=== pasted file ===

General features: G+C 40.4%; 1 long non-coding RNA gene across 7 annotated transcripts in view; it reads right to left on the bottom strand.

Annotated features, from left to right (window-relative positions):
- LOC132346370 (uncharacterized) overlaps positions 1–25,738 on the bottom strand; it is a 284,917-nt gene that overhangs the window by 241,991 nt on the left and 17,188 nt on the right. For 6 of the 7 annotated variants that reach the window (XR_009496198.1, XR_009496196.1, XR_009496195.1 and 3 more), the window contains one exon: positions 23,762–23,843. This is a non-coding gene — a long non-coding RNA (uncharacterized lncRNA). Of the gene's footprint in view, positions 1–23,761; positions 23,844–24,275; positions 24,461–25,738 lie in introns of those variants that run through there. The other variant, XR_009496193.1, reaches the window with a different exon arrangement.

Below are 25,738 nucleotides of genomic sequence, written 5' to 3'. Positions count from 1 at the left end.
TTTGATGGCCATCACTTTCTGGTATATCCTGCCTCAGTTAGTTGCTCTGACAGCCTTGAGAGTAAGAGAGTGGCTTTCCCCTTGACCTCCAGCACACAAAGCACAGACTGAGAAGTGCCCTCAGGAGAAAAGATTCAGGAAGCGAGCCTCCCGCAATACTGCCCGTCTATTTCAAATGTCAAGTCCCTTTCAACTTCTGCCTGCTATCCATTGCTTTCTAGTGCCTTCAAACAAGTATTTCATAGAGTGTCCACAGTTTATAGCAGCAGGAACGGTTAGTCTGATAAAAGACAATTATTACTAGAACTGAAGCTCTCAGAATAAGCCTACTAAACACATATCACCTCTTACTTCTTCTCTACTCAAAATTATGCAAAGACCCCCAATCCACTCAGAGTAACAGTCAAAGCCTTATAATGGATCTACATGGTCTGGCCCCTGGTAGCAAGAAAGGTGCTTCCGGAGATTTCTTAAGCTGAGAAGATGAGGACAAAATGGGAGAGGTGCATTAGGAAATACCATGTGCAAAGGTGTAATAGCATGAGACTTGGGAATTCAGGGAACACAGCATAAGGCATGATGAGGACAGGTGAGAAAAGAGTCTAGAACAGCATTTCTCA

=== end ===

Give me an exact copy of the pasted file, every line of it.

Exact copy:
General features: G+C 40.4%; 1 long non-coding RNA gene across 7 annotated transcripts in view; it reads right to left on the bottom strand.

Annotated features, from left to right (window-relative positions):
- LOC132346370 (uncharacterized) overlaps positions 1–25,738 on the bottom strand; it is a 284,917-nt gene that overhangs the window by 241,991 nt on the left and 17,188 nt on the right. For 6 of the 7 annotated variants that reach the window (XR_009496198.1, XR_009496196.1, XR_009496195.1 and 3 more), the window contains one exon: positions 23,762–23,843. This is a non-coding gene — a long non-coding RNA (uncharacterized lncRNA). Of the gene's footprint in view, positions 1–23,761; positions 23,844–24,275; positions 24,461–25,738 lie in introns of those variants that run through there. The other variant, XR_009496193.1, reaches the window with a different exon arrangement.

Below are 25,738 nucleotides of genomic sequence, written 5' to 3'. Positions count from 1 at the left end.
TTTGATGGCCATCACTTTCTGGTATATCCTGCCTCAGTTAGTTGCTCTGACAGCCTTGAGAGTAAGAGAGTGGCTTTCCCCTTGACCTCCAGCACACAAAGCACAGACTGAGAAGTGCCCTCAGGAGAAAAGATTCAGGAAGCGAGCCTCCCGCAATACTGCCCGTCTATTTCAAATGTCAAGTCCCTTTCAACTTCTGCCTGCTATCCATTGCTTTCTAGTGCCTTCAAACAAGTATTTCATAGAGTGTCCACAGTTTATAGCAGCAGGAACGGTTAGTCTGATAAAAGACAATTATTACTAGAACTGAAGCTCTCAGAATAAGCCTACTAAACACATATCACCTCTTACTTCTTCTCTACTCAAAATTATGCAAAGACCCCCAATCCACTCAGAGTAACAGTCAAAGCCTTATAATGGATCTACATGGTCTGGCCCCTGGTAGCAAGAAAGGTGCTTCCGGAGATTTCTTAAGCTGAGAAGATGAGGACAAAATGGGAGAGGTGCATTAGGAAATACCATGTGCAAAGGTGTAATAGCATGAGACTTGGGAATTCAGGGAACACAGCATAAGGCATGATGAGGACAGGTGAGAAAAGAGTCTAGAACAGCATTTCTCA